Page last updated at 01:25 GMT, Saturday, 26 December 2009

Eurotunnel accuses Eurostar of ignoring safety rules

Eurostar passengers after moving to shuttle train
Passengers should not have been allowed to take their bags with them when rescued, Eurotunnel says

Eurotunnel has accused Eurostar of ignoring safety rules when evacuating passengers from trains last weekend.

The Channel Tunnel operator said evacuations were prolonged because people took bags with them "in complete violation" of safety procedures.

It also rejected claims it contributed to the chaos when 2,000 people were trapped in five broken down trains.

Eurostar said an independent review currently being carried out would "establish the truth once and for all".

In a statement, the company said passengers' safety "was not compromised at any time", but voiced concern that officials at Eurotunnel had "misunderstood" the nature of the review.

"In our view they should allow the panel of experts to get on with the review and let the facts speak for themselves," Eurostar said.

"The remit of the review is much wider than just the evacuation of passengers from the tunnel and looks at all of the circumstances both before and after the 18 and 19 December."

'Movement of worry'

In a bulletin issued to shareholders on Christmas Day, Eurotunnel said it had been "unfairly criticised for not having reacted correctly" after the breakdowns, which were caused by condensation entering the high-speed trains' electrical systems.

It also criticised Eurostar's communication with travellers on board the stricken trains.

We have been unjustly suspected in some quarters of not reacting in an appropriate way
Eurotunnel statement

Eurotunnel said: "Although in continued contact with our teams, it is clear the Eurostar teams obviously did not give the right information to passengers."

This had "led to a movement of worry", which was made worse by Eurostar staff who, "in total disregard of safety procedures, told the passengers to bring their luggage with them".

Eurotunnel also said it was "unacceptable" that several Eurostar staff from the evacuated trains had been "complaining that they needed to be relieved" from duty.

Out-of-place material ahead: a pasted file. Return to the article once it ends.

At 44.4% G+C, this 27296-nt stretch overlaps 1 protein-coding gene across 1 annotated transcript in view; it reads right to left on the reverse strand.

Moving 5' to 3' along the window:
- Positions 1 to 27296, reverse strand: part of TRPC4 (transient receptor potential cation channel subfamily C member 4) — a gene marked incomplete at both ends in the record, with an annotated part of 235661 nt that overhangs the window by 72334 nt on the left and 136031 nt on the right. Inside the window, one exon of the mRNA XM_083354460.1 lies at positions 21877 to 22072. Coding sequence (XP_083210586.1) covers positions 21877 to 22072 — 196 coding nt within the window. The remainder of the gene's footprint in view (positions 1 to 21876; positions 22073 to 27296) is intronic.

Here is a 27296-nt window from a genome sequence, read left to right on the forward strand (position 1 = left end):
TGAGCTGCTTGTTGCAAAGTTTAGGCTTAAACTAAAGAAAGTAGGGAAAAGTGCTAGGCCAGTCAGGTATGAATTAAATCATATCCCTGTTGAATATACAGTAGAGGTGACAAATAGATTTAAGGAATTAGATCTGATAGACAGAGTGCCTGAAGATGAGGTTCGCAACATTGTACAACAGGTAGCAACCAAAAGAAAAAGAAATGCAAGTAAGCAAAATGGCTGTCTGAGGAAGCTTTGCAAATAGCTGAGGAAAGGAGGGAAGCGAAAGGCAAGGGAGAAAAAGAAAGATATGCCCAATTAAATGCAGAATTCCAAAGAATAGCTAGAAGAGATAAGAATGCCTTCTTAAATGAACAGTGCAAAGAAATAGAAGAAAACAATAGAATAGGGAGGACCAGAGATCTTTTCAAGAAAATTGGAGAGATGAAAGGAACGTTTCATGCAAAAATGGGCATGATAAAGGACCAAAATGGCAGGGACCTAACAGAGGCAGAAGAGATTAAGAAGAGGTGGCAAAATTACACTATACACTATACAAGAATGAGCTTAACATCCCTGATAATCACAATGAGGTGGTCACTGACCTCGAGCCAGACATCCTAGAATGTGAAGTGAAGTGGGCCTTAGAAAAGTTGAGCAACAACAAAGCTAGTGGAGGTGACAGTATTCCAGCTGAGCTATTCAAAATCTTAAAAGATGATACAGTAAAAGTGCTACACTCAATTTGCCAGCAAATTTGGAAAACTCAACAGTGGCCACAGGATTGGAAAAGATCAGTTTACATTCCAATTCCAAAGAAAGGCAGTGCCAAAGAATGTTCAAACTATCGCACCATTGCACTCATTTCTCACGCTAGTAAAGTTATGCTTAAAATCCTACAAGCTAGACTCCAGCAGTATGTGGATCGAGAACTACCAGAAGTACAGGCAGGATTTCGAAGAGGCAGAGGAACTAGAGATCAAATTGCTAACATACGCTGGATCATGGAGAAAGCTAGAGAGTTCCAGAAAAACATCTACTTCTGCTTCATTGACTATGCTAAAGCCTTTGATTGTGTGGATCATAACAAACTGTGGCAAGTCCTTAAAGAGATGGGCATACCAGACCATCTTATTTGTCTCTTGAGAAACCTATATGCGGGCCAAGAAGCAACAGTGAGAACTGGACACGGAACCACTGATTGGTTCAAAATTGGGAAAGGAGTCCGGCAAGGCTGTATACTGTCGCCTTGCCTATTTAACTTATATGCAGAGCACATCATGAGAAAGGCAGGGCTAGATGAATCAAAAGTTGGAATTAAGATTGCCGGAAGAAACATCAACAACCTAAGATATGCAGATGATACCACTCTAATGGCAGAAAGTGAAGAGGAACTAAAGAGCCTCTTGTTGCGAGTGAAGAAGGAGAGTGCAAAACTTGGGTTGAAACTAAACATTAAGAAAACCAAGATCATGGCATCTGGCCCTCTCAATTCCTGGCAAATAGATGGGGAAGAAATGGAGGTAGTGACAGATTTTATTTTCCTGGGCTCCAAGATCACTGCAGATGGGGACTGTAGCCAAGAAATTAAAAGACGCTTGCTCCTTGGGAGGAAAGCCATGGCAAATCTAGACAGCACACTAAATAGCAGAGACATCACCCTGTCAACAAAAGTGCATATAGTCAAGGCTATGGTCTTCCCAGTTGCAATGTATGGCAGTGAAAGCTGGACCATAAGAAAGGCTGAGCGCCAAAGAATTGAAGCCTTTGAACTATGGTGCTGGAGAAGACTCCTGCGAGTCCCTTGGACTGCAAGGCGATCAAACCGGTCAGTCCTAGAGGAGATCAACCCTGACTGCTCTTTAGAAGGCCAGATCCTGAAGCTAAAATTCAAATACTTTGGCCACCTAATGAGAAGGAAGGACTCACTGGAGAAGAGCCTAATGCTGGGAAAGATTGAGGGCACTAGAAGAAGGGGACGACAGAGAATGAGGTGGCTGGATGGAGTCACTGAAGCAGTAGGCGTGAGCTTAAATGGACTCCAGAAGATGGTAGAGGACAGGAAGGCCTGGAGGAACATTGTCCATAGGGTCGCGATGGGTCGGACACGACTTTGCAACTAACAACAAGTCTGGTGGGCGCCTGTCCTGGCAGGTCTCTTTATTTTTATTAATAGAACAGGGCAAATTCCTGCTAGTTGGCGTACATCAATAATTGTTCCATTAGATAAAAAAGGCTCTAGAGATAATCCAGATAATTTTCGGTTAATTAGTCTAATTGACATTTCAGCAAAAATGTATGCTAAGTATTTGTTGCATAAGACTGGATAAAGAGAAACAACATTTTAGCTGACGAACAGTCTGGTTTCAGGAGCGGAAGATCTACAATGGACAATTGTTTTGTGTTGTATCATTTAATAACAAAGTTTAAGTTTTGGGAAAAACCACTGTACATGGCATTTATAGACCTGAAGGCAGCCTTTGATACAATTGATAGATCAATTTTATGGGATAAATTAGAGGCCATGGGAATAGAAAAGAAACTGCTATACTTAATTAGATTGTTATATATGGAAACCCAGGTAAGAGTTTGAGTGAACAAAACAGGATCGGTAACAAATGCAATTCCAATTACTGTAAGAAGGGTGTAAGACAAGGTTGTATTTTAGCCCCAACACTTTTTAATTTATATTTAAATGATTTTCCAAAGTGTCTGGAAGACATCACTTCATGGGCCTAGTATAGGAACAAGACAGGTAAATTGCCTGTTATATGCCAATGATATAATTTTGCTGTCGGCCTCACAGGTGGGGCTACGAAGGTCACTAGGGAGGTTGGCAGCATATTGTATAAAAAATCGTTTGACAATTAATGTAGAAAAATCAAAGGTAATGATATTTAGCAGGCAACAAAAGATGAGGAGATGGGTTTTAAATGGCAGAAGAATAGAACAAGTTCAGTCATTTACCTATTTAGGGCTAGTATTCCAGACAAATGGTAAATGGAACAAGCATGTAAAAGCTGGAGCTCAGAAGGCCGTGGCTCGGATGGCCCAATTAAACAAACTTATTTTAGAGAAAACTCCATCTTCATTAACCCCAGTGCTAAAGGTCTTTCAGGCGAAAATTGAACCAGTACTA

The BBC's Greg Wood said the statement represented an unprecedented attack by Eurotunnel on its most prominent customer.

Eurotunnel also criticised Kent Police, claiming officers had "conducted a series of incomprehensible and interminable checks and controls" during the crisis.

In response, a spokesman for the force said: "We will discuss any specific concerns if raised through the appropriate channels."

'Unjustly suspected'

Eurostar has admitted a communications failure, but last week also partly blamed Eurotunnel, which it said was responsible for evacuations and for relaying information to passengers in the tunnel.

But Eurotunnel said its staff had reacted quickly to help stranded passengers and had not failed to communicate with them.

Its statement said: "Although... our teams took actions in a rapid and professional manner going beyond their normal responsibilities, we have been unjustly suspected in some quarters of not reacting in an appropriate way."

Eurostar terminal at St Pancras
Eurostar was criticised for its response to the travel problems at the time

Some passengers spent hours trapped in the tunnel on the night of 18 December.

Eurostar cancelled all services for three days to establish what went wrong and carry out safety tests.

The company says it will run a normal service on 26 December, with 40 trains on the regular routes linking London with Paris and Brussels.

As well as providing tunnel services, Eurotunnel also runs its own cross-Channel shuttle services for cars and freight carriers.



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